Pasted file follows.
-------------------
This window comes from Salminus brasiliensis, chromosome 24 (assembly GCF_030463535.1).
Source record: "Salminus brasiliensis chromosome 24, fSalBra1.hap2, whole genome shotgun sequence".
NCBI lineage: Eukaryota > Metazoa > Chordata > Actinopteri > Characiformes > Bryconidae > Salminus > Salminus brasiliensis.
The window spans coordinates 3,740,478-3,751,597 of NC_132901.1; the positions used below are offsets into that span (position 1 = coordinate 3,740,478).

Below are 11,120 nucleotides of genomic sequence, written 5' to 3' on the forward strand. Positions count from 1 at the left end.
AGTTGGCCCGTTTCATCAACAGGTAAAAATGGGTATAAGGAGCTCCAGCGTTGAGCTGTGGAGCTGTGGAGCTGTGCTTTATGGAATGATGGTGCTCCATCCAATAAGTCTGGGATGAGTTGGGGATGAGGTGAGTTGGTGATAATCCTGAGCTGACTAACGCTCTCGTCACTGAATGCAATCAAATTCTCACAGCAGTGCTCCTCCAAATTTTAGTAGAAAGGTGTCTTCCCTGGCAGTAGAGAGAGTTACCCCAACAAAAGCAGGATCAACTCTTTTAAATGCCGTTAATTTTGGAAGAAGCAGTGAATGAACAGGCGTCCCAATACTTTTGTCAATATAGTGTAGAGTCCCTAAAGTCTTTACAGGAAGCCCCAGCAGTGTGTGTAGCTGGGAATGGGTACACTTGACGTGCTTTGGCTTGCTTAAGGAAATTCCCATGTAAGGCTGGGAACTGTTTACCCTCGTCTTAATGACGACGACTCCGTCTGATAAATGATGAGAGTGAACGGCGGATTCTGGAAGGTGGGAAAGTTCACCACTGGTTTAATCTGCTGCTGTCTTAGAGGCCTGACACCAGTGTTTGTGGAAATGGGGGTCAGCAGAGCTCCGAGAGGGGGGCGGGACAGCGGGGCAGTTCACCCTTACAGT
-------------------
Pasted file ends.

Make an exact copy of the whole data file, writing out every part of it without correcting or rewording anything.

This window comes from Salminus brasiliensis, chromosome 24 (assembly GCF_030463535.1).
Source record: "Salminus brasiliensis chromosome 24, fSalBra1.hap2, whole genome shotgun sequence".
NCBI lineage: Eukaryota > Metazoa > Chordata > Actinopteri > Characiformes > Bryconidae > Salminus > Salminus brasiliensis.
The window spans coordinates 3,740,478-3,751,597 of NC_132901.1; the positions used below are offsets into that span (position 1 = coordinate 3,740,478).

Below are 11,120 nucleotides of genomic sequence, written 5' to 3' on the forward strand. Positions count from 1 at the left end.
AGTTGGCCCGTTTCATCAACAGGTAAAAATGGGTATAAGGAGCTCCAGCGTTGAGCTGTGGAGCTGTGGAGCTGTGCTTTATGGAATGATGGTGCTCCATCCAATAAGTCTGGGATGAGTTGGGGATGAGGTGAGTTGGTGATAATCCTGAGCTGACTAACGCTCTCGTCACTGAATGCAATCAAATTCTCACAGCAGTGCTCCTCCAAATTTTAGTAGAAAGGTGTCTTCCCTGGCAGTAGAGAGAGTTACCCCAACAAAAGCAGGATCAACTCTTTTAAATGCCGTTAATTTTGGAAGAAGCAGTGAATGAACAGGCGTCCCAATACTTTTGTCAATATAGTGTAGAGTCCCTAAAGTCTTTACAGGAAGCCCCAGCAGTGTGTGTAGCTGGGAATGGGTACACTTGACGTGCTTTGGCTTGCTTAAGGAAATTCCCATGTAAGGCTGGGAACTGTTTACCCTCGTCTTAATGACGACGACTCCGTCTGATAAATGATGAGAGTGAACGGCGGATTCTGGAAGGTGGGAAAGTTCACCACTGGTTTAATCTGCTGCTGTCTTAGAGGCCTGACACCAGTGTTTGTGGAAATGGGGGTCAGCAGAGCTCCGAGAGGGGGGCGGGACAGCGGGGCAGTTCACCCTTACAGT